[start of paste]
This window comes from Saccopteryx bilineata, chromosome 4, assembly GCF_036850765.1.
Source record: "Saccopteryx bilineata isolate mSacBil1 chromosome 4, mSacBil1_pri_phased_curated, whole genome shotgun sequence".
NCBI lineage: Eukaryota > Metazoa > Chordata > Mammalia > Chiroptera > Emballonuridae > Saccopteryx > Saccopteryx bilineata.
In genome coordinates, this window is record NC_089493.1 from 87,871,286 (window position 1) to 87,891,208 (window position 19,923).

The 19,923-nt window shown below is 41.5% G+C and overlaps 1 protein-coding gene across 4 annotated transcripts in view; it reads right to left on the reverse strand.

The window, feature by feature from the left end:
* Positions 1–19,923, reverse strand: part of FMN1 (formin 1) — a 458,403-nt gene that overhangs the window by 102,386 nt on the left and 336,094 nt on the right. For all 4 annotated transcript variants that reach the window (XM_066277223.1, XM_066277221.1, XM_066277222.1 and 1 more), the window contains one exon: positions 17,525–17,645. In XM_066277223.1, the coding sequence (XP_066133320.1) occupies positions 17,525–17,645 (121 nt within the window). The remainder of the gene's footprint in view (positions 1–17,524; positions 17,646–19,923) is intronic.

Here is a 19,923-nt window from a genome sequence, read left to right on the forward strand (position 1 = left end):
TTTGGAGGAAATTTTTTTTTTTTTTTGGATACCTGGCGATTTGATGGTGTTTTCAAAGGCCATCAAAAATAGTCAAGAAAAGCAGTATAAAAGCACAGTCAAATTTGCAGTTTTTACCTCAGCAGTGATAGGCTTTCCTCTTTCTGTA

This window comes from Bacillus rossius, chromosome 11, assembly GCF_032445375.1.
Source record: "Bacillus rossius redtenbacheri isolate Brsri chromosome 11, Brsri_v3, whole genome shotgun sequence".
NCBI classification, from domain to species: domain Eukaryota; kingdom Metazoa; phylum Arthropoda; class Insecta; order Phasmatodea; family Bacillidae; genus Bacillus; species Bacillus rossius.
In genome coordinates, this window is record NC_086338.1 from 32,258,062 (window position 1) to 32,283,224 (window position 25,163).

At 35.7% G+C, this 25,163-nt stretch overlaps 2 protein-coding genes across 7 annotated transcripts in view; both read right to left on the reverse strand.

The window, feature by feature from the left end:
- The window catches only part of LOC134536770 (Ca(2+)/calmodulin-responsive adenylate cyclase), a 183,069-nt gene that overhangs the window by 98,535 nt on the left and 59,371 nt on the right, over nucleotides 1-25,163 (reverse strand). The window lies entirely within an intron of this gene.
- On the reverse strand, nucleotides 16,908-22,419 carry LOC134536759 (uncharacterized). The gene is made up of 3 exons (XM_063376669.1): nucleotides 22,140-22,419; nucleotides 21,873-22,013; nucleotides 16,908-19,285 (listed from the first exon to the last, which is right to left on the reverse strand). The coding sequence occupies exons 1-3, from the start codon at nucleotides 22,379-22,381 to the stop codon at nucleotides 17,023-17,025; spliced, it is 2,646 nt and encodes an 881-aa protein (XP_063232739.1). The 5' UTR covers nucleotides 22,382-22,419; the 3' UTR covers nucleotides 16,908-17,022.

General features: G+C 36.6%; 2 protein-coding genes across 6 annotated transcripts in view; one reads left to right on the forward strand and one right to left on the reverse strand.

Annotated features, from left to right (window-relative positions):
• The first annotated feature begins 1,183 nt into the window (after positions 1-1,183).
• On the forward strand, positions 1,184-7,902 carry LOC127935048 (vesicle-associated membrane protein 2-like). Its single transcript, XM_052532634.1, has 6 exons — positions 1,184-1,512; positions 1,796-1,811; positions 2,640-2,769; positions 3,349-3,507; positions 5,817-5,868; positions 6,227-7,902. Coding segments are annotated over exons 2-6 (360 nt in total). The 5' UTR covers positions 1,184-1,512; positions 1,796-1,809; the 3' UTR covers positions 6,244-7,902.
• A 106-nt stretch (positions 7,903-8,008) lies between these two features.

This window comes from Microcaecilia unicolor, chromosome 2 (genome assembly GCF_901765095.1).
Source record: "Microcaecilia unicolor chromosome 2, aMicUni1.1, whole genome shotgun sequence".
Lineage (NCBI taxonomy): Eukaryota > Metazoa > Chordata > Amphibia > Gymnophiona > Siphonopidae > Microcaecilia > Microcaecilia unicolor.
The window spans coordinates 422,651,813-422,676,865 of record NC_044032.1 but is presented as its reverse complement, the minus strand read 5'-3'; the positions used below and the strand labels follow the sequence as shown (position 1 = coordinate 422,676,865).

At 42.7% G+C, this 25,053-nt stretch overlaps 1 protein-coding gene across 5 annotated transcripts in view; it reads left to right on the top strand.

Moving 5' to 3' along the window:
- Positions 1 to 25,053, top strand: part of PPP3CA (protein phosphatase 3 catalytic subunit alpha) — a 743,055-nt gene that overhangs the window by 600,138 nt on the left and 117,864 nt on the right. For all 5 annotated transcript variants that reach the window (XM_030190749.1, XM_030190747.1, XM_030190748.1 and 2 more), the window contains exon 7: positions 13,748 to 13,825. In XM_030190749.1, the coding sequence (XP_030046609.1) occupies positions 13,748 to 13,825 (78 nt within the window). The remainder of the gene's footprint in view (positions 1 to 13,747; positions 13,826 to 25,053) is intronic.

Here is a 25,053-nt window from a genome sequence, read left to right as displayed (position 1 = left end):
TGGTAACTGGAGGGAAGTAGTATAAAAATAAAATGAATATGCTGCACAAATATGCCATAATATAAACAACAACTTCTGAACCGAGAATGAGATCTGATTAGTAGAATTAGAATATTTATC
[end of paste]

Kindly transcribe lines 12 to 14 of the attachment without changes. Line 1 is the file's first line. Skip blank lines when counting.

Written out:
NCBI classification, from domain to species: domain Eukaryota; kingdom Metazoa; phylum Arthropoda; class Insecta; order Phasmatodea; family Bacillidae; genus Bacillus; species Bacillus rossius.
In genome coordinates, this window is record NC_086338.1 from 32,258,062 (window position 1) to 32,283,224 (window position 25,163).

At 35.7% G+C, this 25,163-nt stretch overlaps 2 protein-coding genes across 7 annotated transcripts in view; both read right to left on the reverse strand.